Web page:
What is it?
When we first drove the new Vauxhall Adam, due in UK showrooms next March, we weren’t happy. The ride seemed lumpy and the engine thrashy and old-tech, but the big mismatch was between electric power steering that seemed at once ponderous and unpredictable, and a sporting ride quality (our Slam-spec test car was on sports suspension and 18-inch wheels) that surely demanded crisp, intuitive steering.
However, Opel-Vauxhall is fast developing a tradition for retuning the electric power assistance of its cars for the UK market (its biggest in Europe). And following our adverse reaction and others, this is what it firmly decided to do.
In co-operation with Opel chassis engineers, Vauxhall chassis guru Gerry Baker conducted some wide-ranging tests to set the car up in a way that would please local customers. The setting was signed off “weeks ago” on some pretty narrow and badly surfaced roads around Vauxhall’s Millbrook proving ground, and Autocar was allowed to try it.
What is it like?
In fact, we tried five different iterations, starting with the original European set-up and ending with the one signed off for the UK. Just the fact that this was possible – simply because Baker’s laptop could ‘talk’ for a few minutes to the car’s computer – shows the great versatility of electronic power steering. In the old days, Baker was quick to point out, it would have taken a couple of hours to swap systems, assuming the right one was available; it took days if it wasn’t. By this time, much of your memory of the original fault would be gone.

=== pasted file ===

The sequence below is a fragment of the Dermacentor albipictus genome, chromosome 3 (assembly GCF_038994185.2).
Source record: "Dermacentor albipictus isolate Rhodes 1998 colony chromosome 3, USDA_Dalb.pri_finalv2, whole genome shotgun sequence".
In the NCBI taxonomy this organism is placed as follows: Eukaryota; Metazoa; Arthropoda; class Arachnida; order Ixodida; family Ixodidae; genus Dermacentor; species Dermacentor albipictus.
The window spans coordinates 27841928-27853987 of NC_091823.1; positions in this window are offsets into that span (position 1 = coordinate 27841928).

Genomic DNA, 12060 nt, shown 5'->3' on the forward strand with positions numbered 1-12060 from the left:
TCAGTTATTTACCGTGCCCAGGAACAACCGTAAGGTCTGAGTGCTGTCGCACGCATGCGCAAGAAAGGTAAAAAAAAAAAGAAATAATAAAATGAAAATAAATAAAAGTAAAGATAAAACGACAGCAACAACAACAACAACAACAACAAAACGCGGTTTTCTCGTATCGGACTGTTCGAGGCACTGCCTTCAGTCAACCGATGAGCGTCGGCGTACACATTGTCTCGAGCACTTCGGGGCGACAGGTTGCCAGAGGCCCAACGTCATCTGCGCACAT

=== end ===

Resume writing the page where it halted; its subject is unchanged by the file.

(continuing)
We tried the Euro system (by my judgement, dead at the straight-ahead, with an overly quick assistance build-up away from it) plus three systems developed “on the way”. It became clear that the way assistance builds up as you move the wheel away from straight-ahead, the actual amount of assistance supplied at different speeds (the system swaps between 16 levels of assistance) and the shot of extra assistance you can get when you suddenly swing the wheel – think of it as a kind of overboost, designed to kill any feeling of delay – is what governs decent steering. Baker’s settings varied between pretty good and deliberately comically bad.
Then we tried the new UK settings. This was the same steering wheel, in the same car, yet suddenly its responses seemed natural and intuitive. When a looming Transit appeared at a crowded apex, my hands knew exactly what to do. I found myself driving the Adam with comfort and commitment – yet considerably faster than before. It was a little heavier, but mainly it was entirely predictable.
Should I buy one?
The Adam still isn’t the perfect car. It’s pricey for the performance, and its 1.4 engine still feels crude. But now it has nice steering. That’s an essential ingredient and a big step forward.
Vauxhall Adam Slam 1.4i
Price: £13,475; 0-62mph: 12.5sec; Top speed: 110mph; Economy: 51.4mpg (combined); CO2: 129g/km; Kerb weight: 1135kg; Engine: 4 cyls, 1398cc, petrol; Power: 86bhp at 6000rpm; Torque: 96lb ft at 4000rpm; Gearbox: 5-spd manual